Thomas, Frank Noel

Frank Noel Thomas was the son of Thomas & Gertrude Thomas, a Confectioner (Baker) living at 28, Phoenix Street, Sandycroft, Flintshire on the 1901 census, Thomas having married Gertrude Rowlands in 1894 in a civil marriage in Chester (Cheshire West ROC/32/48).  Thomas Thomas was 30 and working at home on his own account, he had been born in Chester.   Gertrude, his wife, 27 had been born in Sandycroft.    Their sons were George, 4, born in Middlewich, Cheshire, Tom C., 3 and Frank N., 1 had both been born in Sandycroft.

Their daughter Mabel (real name Mabel Elizabeth Joyce Thomas), who had been born in 1895, was living with her Grandmother Harriett (sic) Rowlands and her family at 50, Phoenix Street, Sandycroft, just a few doors away on the night of the census in 1901.    Harriett was Gertrude Amy Thomas’s mother.   Mabel had also been born in Hawarden, Flintshire.   Harriett Rowlands was the head of the household, age 54 and had been born in Stafford.    Her son, Alexander F. Rowlands, was single and age 25, John H. Rowlands, was also single, age 24 and both were he Iron Moulders.   Beatrice Rowlands, 22, was single and an Assistant School Teacher and her sister Marjorie, 13, was a Pupil Teacher.   All siblings had been born in Hawarden.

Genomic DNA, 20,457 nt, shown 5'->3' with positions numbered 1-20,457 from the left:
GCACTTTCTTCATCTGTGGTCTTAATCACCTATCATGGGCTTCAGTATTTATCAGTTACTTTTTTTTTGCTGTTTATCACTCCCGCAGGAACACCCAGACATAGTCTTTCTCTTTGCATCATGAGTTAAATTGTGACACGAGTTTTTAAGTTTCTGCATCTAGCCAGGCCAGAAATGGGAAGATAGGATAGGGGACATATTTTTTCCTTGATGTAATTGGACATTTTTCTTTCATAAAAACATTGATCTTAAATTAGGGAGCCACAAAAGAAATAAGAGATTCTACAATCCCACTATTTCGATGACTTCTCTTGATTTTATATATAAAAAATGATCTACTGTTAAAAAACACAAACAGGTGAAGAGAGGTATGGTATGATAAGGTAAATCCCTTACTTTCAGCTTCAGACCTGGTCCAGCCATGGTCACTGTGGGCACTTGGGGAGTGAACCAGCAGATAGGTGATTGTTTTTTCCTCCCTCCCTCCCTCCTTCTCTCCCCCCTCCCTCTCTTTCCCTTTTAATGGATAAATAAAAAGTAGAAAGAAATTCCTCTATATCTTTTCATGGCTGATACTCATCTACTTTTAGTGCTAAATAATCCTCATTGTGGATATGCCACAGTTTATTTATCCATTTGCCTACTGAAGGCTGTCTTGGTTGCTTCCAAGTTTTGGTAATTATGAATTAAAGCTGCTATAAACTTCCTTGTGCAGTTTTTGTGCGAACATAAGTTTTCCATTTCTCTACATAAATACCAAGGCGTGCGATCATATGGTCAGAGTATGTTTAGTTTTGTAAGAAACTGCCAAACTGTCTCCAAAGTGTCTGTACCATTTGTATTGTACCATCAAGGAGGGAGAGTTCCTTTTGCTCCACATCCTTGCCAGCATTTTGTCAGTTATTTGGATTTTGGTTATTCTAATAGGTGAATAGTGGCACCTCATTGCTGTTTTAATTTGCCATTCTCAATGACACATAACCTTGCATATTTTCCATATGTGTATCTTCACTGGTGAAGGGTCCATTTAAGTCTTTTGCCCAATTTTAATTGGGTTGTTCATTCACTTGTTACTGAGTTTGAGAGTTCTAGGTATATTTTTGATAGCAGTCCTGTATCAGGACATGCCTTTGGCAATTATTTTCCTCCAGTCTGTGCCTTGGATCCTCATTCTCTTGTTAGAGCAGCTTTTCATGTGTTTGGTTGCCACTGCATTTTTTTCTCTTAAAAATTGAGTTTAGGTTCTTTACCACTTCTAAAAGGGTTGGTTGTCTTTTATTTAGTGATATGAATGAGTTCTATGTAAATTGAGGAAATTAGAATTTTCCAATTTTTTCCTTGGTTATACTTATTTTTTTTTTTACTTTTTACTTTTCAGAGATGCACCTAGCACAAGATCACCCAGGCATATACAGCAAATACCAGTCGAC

Frank Noel is seen on the School Registers at Sandycroft School and also Queensferry School , please see below.

The night of the 1911 census shows Frank Noel Thomas, 11, living with his Grandmother, a widow, Harriett Rowland at 12 Rose Terrace, Sandycroft, Flinthshire (5 rooms).  Also in the household was Frank’s Aunts’, Beatrice Rowland, 30 and single who was an Assistant Teacher and Aunt Marjorie Rowland, 23, single and a Confectioner like her mother Harriett, who owned a Confectioner’s Shop and worked on her own account, at home.   Harriett stated that 12 children had been born and 3 died, this was crossed out by the Enumerator as she was a widow.